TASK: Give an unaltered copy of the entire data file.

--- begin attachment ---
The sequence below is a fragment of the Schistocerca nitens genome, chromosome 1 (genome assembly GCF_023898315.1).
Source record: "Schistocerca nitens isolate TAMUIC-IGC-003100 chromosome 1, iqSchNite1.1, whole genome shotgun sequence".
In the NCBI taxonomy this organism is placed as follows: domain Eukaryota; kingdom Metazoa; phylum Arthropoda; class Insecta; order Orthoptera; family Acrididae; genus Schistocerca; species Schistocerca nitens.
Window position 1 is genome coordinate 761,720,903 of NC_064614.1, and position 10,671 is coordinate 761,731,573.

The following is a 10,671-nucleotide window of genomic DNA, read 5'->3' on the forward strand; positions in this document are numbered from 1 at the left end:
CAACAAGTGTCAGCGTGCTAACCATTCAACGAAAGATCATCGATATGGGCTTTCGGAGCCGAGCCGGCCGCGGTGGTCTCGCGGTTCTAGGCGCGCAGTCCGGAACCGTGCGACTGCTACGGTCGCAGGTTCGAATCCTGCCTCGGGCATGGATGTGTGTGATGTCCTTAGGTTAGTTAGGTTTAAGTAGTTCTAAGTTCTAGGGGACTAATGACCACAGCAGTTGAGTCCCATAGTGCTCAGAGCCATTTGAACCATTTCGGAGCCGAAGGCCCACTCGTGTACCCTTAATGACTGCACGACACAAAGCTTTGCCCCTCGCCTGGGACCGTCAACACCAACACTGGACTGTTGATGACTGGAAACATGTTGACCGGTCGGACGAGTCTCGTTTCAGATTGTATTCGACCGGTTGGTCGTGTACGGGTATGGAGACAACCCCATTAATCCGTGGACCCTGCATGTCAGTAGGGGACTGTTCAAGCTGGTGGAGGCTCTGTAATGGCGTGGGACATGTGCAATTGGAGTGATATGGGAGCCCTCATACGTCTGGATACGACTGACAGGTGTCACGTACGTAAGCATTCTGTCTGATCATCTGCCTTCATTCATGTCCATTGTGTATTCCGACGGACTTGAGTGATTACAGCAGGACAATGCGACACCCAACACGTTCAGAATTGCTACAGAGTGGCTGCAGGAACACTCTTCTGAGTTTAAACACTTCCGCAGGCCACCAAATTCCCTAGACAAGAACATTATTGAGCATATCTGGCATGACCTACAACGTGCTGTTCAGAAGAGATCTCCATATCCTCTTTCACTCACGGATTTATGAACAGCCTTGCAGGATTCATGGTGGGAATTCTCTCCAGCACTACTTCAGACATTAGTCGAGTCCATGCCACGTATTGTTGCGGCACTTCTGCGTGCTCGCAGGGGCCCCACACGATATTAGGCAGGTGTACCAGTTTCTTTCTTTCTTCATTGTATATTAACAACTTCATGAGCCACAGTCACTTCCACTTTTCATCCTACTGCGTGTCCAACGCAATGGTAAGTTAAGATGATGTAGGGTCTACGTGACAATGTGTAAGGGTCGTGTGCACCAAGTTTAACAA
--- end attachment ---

The sequence below is a fragment of the Schistocerca nitens genome, chromosome 1 (genome assembly GCF_023898315.1).
Source record: "Schistocerca nitens isolate TAMUIC-IGC-003100 chromosome 1, iqSchNite1.1, whole genome shotgun sequence".
In the NCBI taxonomy this organism is placed as follows: domain Eukaryota; kingdom Metazoa; phylum Arthropoda; class Insecta; order Orthoptera; family Acrididae; genus Schistocerca; species Schistocerca nitens.
Window position 1 is genome coordinate 761,720,903 of NC_064614.1, and position 10,671 is coordinate 761,731,573.

The following is a 10,671-nucleotide window of genomic DNA, read 5'->3' on the forward strand; positions in this document are numbered from 1 at the left end:
CAACAAGTGTCAGCGTGCTAACCATTCAACGAAAGATCATCGATATGGGCTTTCGGAGCCGAGCCGGCCGCGGTGGTCTCGCGGTTCTAGGCGCGCAGTCCGGAACCGTGCGACTGCTACGGTCGCAGGTTCGAATCCTGCCTCGGGCATGGATGTGTGTGATGTCCTTAGGTTAGTTAGGTTTAAGTAGTTCTAAGTTCTAGGGGACTAATGACCACAGCAGTTGAGTCCCATAGTGCTCAGAGCCATTTGAACCATTTCGGAGCCGAAGGCCCACTCGTGTACCCTTAATGACTGCACGACACAAAGCTTTGCCCCTCGCCTGGGACCGTCAACACCAACACTGGACTGTTGATGACTGGAAACATGTTGACCGGTCGGACGAGTCTCGTTTCAGATTGTATTCGACCGGTTGGTCGTGTACGGGTATGGAGACAACCCCATTAATCCGTGGACCCTGCATGTCAGTAGGGGACTGTTCAAGCTGGTGGAGGCTCTGTAATGGCGTGGGACATGTGCAATTGGAGTGATATGGGAGCCCTCATACGTCTGGATACGACTGACAGGTGTCACGTACGTAAGCATTCTGTCTGATCATCTGCCTTCATTCATGTCCATTGTGTATTCCGACGGACTTGAGTGATTACAGCAGGACAATGCGACACCCAACACGTTCAGAATTGCTACAGAGTGGCTGCAGGAACACTCTTCTGAGTTTAAACACTTCCGCAGGCCACCAAATTCCCTAGACAAGAACATTATTGAGCATATCTGGCATGACCTACAACGTGCTGTTCAGAAGAGATCTCCATATCCTCTTTCACTCACGGATTTATGAACAGCCTTGCAGGATTCATGGTGGGAATTCTCTCCAGCACTACTTCAGACATTAGTCGAGTCCATGCCACGTATTGTTGCGGCACTTCTGCGTGCTCGCAGGGGCCCCACACGATATTAGGCAGGTGTACCAGTTTCTTTCTTTCTTCATTGTATATTAACAACTTCATGAGCCACAGTCACTTCCACTTTTCATCCTACTGCGTGTCCAACGCAATGGTAAGTTAAGATGATGTAGGGTCTACGTGACAATGTGTAAGGGTCGTGTGCACCAAGTTTAACAA